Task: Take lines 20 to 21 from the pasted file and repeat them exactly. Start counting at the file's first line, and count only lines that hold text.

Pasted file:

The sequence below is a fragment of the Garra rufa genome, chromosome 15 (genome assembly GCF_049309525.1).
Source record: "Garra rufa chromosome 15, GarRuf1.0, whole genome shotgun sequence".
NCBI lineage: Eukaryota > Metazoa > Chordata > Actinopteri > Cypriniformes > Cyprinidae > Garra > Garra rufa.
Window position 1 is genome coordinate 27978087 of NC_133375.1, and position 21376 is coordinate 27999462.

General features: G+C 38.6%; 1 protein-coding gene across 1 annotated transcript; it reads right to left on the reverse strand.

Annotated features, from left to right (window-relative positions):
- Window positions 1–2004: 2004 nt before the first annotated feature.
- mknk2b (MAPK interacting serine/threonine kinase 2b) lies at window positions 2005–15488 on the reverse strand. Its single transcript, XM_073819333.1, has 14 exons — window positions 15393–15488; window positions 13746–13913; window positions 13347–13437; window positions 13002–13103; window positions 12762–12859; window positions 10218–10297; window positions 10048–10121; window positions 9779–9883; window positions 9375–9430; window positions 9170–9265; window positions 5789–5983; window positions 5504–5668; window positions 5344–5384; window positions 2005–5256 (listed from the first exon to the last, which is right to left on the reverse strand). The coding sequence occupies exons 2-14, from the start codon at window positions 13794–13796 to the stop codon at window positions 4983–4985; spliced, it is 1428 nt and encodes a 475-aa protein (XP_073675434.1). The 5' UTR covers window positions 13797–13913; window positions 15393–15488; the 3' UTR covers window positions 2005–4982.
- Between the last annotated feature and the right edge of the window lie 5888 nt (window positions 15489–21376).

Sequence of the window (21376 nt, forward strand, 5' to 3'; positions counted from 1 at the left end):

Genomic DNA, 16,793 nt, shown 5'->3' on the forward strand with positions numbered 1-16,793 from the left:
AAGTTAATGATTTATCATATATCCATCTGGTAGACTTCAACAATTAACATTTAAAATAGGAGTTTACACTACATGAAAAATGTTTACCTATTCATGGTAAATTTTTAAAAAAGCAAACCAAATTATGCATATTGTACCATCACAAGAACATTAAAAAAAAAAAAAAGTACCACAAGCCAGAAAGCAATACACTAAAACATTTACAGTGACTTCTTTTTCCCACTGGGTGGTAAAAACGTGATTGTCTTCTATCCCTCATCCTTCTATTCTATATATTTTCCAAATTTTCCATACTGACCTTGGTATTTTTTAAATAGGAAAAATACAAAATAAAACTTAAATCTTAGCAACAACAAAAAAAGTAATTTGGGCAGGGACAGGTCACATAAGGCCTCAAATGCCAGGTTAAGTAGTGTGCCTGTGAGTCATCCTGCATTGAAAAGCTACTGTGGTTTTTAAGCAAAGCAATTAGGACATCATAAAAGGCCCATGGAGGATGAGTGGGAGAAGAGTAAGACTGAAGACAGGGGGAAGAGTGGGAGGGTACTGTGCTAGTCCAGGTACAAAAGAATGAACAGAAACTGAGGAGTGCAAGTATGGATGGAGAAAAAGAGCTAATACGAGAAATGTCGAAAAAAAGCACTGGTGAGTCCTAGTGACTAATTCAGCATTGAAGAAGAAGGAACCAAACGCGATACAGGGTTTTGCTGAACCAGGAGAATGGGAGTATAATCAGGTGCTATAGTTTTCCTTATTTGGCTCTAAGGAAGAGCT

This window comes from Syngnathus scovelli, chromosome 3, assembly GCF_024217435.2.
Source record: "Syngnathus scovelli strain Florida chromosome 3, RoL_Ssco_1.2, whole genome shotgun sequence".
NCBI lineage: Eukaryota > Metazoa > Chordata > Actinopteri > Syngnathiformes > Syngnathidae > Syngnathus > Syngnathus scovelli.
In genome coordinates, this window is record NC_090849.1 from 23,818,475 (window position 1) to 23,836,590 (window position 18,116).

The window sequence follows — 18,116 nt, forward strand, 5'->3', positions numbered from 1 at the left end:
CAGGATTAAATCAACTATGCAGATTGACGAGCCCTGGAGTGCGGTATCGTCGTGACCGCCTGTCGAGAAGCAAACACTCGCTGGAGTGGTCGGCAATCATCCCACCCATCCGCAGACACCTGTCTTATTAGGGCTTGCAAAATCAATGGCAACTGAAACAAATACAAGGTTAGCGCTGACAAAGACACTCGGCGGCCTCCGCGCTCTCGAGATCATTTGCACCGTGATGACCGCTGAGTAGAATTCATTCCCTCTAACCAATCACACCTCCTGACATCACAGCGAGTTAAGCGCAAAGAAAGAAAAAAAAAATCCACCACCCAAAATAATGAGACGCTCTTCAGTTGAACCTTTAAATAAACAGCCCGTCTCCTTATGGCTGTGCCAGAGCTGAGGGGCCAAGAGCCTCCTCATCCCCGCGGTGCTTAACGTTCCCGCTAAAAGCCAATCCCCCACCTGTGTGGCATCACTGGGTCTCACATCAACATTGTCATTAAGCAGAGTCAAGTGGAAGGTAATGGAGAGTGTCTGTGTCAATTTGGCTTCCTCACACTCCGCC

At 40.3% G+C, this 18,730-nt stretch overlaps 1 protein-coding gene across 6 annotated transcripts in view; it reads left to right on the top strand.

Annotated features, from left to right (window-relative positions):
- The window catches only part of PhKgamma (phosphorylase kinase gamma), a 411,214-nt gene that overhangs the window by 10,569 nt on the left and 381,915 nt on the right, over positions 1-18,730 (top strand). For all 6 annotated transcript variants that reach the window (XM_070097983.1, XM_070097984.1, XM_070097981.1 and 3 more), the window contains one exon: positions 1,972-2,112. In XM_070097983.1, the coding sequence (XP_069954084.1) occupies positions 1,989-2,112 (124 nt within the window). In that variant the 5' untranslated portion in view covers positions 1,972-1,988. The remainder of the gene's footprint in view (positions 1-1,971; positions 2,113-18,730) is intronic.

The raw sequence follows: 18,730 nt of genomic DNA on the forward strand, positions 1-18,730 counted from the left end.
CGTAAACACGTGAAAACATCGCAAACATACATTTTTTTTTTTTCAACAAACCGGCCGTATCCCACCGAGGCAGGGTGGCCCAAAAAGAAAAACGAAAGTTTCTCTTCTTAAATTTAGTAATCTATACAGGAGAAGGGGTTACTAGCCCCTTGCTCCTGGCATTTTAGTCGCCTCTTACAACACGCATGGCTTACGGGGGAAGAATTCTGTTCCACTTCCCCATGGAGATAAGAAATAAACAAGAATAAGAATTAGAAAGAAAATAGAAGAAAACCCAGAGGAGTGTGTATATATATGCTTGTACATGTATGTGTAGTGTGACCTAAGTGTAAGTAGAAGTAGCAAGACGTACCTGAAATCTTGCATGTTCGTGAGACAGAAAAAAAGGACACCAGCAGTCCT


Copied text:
Annotated features, from left to right (window-relative positions):
- The window catches only part of PhKgamma (phosphorylase kinase gamma), a 411,214-nt gene that overhangs the window by 10,569 nt on the left and 381,915 nt on the right, over positions 1-18,730 (top strand). For all 6 annotated transcript variants that reach the window (XM_070097983.1, XM_070097984.1, XM_070097981.1 and 3 more), the window contains one exon: positions 1,972-2,112. In XM_070097983.1, the coding sequence (XP_069954084.1) occupies positions 1,989-2,112 (124 nt within the window). In that variant the 5' untranslated portion in view covers positions 1,972-1,988. The remainder of the gene's footprint in view (positions 1-1,971; positions 2,113-18,730) is intronic.